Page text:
“The model does not change even though the guys might be bigger and stronger, and that for some of them their first jobs could be in professional football,” he explained. “Growing up in that Tressel household, we emphasize to our young men to think long term more than short term. If they do, they will see that the education will take them a lot further than football in more cases than not.”

 

The emphasis is developing the multi-faceted man.

 

“Even a guy lucky enough to make it into the pros might play for six years and then he is 28 and still has 50 years of working ahead of him,” Tressel said. “In order for him to move on beyond that, the characteristics that go well beyond football have to start getting developed in college if not sooner.”

 

Dick’s mother Eloise, who’s father was  teacher in the Cleveland city schools and in Ada, went back to school at B-W after the three boys were old enough to go unsupervised at home, having been one of the pioneers in a trend that is still striving today with the many mothers returning to college at non-traditional college ages. The downside, although not necessarily the cause of it, is that much fewer men are going to, staying in and graduating from college than when the late Lee Tressel began coaching/educating in the 1950s. Men were 90 percent of college students then and are only 40 percent now.

Dick Tressel

 

“I have seen that dramatic shift in enrollment from more men to more women even though I don’t have an expert explanation for why that is,” Tressel said. “We see every individual man we work with as a critical case. I would hope that the men I work with can take that football opportunity they have with our program and channel the positive energy they gained from it to later in life when they get to work with young men at some point, teaching them that football or something else could be their path to a good education and subsequently a better life.”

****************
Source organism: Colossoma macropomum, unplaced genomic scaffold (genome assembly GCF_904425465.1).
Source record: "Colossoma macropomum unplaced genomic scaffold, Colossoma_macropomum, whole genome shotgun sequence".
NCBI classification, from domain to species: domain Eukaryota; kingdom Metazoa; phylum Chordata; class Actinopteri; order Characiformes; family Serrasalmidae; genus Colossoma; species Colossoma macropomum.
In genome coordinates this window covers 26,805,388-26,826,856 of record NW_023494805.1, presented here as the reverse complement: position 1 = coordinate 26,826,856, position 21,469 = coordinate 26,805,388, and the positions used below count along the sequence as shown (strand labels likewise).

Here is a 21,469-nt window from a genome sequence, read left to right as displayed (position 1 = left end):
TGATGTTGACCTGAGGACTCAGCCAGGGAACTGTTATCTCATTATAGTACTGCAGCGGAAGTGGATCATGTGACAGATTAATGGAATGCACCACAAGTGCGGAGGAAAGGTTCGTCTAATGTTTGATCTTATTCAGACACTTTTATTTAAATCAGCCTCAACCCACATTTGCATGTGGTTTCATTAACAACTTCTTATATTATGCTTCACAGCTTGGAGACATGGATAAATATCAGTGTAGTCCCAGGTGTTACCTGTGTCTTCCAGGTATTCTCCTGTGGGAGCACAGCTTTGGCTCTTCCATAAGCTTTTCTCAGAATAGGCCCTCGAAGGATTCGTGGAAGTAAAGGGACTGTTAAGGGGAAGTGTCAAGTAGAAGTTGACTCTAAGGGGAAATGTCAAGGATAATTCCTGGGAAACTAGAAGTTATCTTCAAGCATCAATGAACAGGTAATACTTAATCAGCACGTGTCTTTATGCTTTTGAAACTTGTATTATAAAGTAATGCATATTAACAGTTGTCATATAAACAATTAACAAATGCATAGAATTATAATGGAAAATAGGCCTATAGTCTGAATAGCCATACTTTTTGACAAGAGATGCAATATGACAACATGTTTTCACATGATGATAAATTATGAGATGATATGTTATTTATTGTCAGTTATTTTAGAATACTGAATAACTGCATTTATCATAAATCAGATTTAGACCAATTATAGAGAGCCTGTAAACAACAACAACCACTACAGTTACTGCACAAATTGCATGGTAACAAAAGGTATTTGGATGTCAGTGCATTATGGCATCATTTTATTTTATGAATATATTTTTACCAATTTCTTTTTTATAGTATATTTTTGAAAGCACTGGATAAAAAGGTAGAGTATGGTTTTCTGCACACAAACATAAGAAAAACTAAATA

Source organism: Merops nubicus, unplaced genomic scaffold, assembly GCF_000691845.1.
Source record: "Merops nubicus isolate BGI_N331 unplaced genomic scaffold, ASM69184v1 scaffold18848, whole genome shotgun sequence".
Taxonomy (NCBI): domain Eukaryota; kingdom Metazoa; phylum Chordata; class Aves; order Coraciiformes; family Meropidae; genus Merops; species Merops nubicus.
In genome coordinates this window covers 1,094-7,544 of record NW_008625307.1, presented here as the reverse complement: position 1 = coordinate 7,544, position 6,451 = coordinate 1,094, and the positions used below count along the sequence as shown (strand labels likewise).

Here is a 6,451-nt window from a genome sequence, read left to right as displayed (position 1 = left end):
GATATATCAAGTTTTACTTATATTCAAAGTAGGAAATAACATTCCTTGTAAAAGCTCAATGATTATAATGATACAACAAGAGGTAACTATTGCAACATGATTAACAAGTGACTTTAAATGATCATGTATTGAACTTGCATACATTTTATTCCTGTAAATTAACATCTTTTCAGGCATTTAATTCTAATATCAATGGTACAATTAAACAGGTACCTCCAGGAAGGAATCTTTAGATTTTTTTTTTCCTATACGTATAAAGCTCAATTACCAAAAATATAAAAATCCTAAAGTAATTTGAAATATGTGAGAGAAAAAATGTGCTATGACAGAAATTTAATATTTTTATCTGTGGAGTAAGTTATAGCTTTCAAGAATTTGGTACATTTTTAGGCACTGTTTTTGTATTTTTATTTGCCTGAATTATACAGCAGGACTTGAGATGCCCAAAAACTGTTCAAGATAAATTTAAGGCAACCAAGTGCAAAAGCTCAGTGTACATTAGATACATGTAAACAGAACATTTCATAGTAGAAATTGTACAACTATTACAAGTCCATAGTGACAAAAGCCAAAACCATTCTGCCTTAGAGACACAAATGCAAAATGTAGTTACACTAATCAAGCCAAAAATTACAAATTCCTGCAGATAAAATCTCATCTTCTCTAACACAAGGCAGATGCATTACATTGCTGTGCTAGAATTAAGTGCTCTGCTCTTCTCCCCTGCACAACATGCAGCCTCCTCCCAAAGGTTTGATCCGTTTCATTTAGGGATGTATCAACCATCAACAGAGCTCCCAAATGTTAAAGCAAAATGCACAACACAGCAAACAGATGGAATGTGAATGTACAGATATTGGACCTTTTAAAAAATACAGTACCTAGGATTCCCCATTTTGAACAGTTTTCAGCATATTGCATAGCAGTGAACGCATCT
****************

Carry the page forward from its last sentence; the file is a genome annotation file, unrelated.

The challenge for individuals like Dick Tressel is conveying that to young men in a way that it will sink in and that they buy into it once they have enabled it to penetrate into their thought processes.

 

“The one thing that I share with all of them is that one day football will end,” Tressel said. “If they can accept that fact, they will see how invaluable the educational opportunity football helped provide for them is, and that they will take it upon themselves to be contributing citizens. I talk to them about it all the time.

 

“The most rewarding thing for me is that when I see someone later in life, years after I had worked with him when the light maybe did not quite go on, and then he comes back and tells me the light finally did go on in him. It is great to find out that eventually it did, even though I was not there to see it. He might say something like, ‘You know that thing you were talking about back in 1989? I finally caught on to what you meant and it has really made a difference in my life.’ That’s when the educator in me really gets satisfaction, sort of a delayed gratification.”

 

Dick wanted to be an educator from Day I and there is a good reason why by choice he has remained in the college game and avoided testing the professional waters.

 

“I saw the kind of family environment I came out of and when I was a young teacher and coach, I made a decision that once I had a family, I wanted to put them into the same kind of educational environment because I believed it is one that can’t go wrong. Lee Tressel was not only a good role model for me but also for a lot of other guys outside our immediate family who took the education path. I try to be the same for any of the young guys I work with today.”

 

All three of Dick Tresssel’s sons are educators. Two are teachers and one is an assistant coach to Mark Dantonio at Michigan State.

 

“All three of them taught football at one point or another and they also realize that when talking football to a young man, they can more readily get other educational messages to him, whether it is a chemistry lesson or something else,” Dick Tressel said. “I am blessed to have all three of my boys in education.”

 

All three of them do different things. The second is an elementary school educator and the third a high school PE teacher in Minnesota.

These three stories on the Tressel brothers were originally written for Synergies Magazine, an alumni publication of Baldwin-Wallace College. The original assignment was to write about the “three brothers’ development of young men,” and not about football.